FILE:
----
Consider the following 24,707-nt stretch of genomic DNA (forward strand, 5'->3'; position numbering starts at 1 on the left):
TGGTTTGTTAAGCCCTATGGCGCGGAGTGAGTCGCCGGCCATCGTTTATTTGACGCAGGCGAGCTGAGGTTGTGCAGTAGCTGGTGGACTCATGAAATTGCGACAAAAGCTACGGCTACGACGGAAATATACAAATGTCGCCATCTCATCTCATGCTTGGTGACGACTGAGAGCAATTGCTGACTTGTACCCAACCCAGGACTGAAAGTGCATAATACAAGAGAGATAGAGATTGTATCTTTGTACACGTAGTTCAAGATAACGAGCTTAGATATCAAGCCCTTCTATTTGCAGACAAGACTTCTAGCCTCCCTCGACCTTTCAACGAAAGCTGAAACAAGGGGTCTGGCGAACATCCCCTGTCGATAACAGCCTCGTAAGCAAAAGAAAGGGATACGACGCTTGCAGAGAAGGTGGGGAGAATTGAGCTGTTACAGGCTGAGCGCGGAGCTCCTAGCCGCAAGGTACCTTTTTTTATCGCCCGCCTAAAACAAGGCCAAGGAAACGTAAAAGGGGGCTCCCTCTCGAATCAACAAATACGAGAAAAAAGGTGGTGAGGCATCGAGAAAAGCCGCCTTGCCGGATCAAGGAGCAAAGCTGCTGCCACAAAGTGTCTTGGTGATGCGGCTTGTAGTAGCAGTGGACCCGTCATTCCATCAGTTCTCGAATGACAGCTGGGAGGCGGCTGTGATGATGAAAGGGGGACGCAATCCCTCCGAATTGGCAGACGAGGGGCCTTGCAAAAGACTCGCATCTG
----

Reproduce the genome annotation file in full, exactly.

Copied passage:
Consider the following 24,707-nt stretch of genomic DNA (forward strand, 5'->3'; position numbering starts at 1 on the left):
TGGTTTGTTAAGCCCTATGGCGCGGAGTGAGTCGCCGGCCATCGTTTATTTGACGCAGGCGAGCTGAGGTTGTGCAGTAGCTGGTGGACTCATGAAATTGCGACAAAAGCTACGGCTACGACGGAAATATACAAATGTCGCCATCTCATCTCATGCTTGGTGACGACTGAGAGCAATTGCTGACTTGTACCCAACCCAGGACTGAAAGTGCATAATACAAGAGAGATAGAGATTGTATCTTTGTACACGTAGTTCAAGATAACGAGCTTAGATATCAAGCCCTTCTATTTGCAGACAAGACTTCTAGCCTCCCTCGACCTTTCAACGAAAGCTGAAACAAGGGGTCTGGCGAACATCCCCTGTCGATAACAGCCTCGTAAGCAAAAGAAAGGGATACGACGCTTGCAGAGAAGGTGGGGAGAATTGAGCTGTTACAGGCTGAGCGCGGAGCTCCTAGCCGCAAGGTACCTTTTTTTATCGCCCGCCTAAAACAAGGCCAAGGAAACGTAAAAGGGGGCTCCCTCTCGAATCAACAAATACGAGAAAAAAGGTGGTGAGGCATCGAGAAAAGCCGCCTTGCCGGATCAAGGAGCAAAGCTGCTGCCACAAAGTGTCTTGGTGATGCGGCTTGTAGTAGCAGTGGACCCGTCATTCCATCAGTTCTCGAATGACAGCTGGGAGGCGGCTGTGATGATGAAAGGGGGACGCAATCCCTCCGAATTGGCAGACGAGGGGCCTTGCAAAAGACTCGCATCTG